Gov. Paul LePage Tuesday brushed aside accusations that he tried to pressure unemployment hearing officers to rule more often in favor of employers.
But in doing so the governor made two questionable assertions.
First, LePage said he suspected a lawyer representing other employment lawyers fabricated the accusations against him.
The governor should have been up to date on recent developments.
The original stories in the Sun Journal relied upon accounts from several anonymous employees who said they feared losing their jobs if they spoke out. They said they felt abused, harassed and bullied during a meeting attended by the governor and one of his political appointees.
Several days later, the statements were confirmed by emails exchanged by employees and their supervisors, names included, revealed by the Portland Press Herald.
Second, the governor challenged the employees to step forward, "because anonymous letters in my book go in the trash can."
Again, the accusations were no longer anonymous when the governor spoke, and had not been for nearly a week. The emails show other employees were saying the same things as those quoted in the Sun Journal.
But the governor forgot that he often relies on anonymous sources himself.
His speeches and statements are often based upon anonymous anecdotal observations and complaints he says he receives from others.
The stories usually confirm the governor's position on an issue, and the governor often provides no sources. Perhaps listeners should take those statements by the governor and immediately trash them.
Last year the governor said Maine students were "looked down upon" by colleges across the country because they were so poorly prepared for college-level work. No source was cited, although the governor's spokesperson explained that the governor travels a lot and talks to a lot of people.
In checking with college admissions people from around the country, the Sun Journal found they had no idea what the governor was talking about. Maine students were no less prepared than students from other states and no more likely to need remedial help in college, they told us.
Two years ago, the governor created a national controversy when he abruptly ordered labor murals removed from the lobby of the Department of Labor office building in Augusta.
It took two years for the murals to finally resurface in a display at the Maine State Museum in Augusta.
And how was the governor originally alerted to this problem?
"LePage said he received an anonymous letter from a businessman who compared the mural to North Korean propaganda," according to a story in the Kennebec Journal.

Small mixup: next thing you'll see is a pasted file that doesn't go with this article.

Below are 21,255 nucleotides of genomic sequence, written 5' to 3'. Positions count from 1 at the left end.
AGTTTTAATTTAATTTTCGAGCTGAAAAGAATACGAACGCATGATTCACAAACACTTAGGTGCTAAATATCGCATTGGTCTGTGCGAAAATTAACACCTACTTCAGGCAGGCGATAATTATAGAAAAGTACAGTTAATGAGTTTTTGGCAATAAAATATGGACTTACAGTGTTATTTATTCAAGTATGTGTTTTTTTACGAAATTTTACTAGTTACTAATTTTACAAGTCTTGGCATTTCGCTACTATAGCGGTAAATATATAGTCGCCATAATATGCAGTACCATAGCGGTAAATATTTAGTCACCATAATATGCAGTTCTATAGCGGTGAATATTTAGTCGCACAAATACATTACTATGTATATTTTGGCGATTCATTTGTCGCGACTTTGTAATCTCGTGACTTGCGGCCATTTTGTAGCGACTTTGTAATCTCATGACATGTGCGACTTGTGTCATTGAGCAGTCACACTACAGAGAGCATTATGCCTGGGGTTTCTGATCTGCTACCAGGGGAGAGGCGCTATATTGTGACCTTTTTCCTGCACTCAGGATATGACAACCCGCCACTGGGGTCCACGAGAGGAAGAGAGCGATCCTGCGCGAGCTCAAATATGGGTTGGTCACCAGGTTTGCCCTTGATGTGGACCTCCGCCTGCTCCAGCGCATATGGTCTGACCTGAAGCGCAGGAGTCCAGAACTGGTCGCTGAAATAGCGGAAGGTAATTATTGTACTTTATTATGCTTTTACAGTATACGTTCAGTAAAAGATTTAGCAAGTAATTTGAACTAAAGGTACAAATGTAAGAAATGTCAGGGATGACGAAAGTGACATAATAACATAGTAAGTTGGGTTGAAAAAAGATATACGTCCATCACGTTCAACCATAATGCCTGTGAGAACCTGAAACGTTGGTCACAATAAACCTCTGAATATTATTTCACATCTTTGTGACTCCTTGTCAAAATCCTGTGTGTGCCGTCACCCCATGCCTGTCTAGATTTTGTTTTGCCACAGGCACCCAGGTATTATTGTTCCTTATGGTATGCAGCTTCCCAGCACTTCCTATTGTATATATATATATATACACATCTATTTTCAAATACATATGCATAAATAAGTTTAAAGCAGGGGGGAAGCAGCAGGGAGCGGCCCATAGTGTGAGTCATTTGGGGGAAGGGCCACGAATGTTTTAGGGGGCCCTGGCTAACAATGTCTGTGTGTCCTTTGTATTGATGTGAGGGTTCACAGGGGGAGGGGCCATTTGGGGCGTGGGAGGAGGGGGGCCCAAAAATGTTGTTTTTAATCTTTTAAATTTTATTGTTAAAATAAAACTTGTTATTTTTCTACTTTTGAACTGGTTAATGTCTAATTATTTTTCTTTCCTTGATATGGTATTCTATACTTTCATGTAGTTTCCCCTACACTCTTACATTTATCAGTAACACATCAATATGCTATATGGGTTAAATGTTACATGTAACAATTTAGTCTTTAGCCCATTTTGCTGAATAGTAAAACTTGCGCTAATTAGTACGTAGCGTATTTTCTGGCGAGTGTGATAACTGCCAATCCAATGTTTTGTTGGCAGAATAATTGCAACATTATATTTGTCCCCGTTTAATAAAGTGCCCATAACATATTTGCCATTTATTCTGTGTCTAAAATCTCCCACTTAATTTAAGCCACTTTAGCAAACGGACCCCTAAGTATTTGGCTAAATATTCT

What, an anonymous letter? The governor just said those go "in the trash can."
The only pattern in the governor's statements and actions is that anonymous sources are not to be believed — unless their information can bolster the governor's arguments.
Or, perhaps, they are only credible if the anonymous complaint comes from an employer.
We don't like using anonymous sources for news stories any more than the governor likes hearing from them. But we sometimes find exceptions are necessary.
Like when revealing a source's identity would put them in danger, including danger of losing their jobs.
Or in sexual crimes when revealing a victim's identity would cause them undue exposure and embarrassment.
We have never experienced an administration where ordinary bureaucrats and technocrats are so frightened to speak to the press, even on uncontroversial issues.
Perhaps this is because of the us-them mentality of an administration that believes state employees are an enemy force to be vanquished. It was, after all, the governor who pronounced all of the state's middle managers "corrupt."
Or, perhaps, this is like any large organization, where the attitudes and tactics of the person on top eventually seep down through the ranks.
In recent decades, effective management theory has focused on the ability of executives to communicate new visions and persuade employees to follow.
Successful companies go out of their way to create environments where employees feel valued, motivated from within and share the company's goals.
The governor's style with the Legislature and state employees — management by threat and edict — is an unfortunate relic of another era.
The opinions expressed in this column reflect the views of the ownership and the editorial board.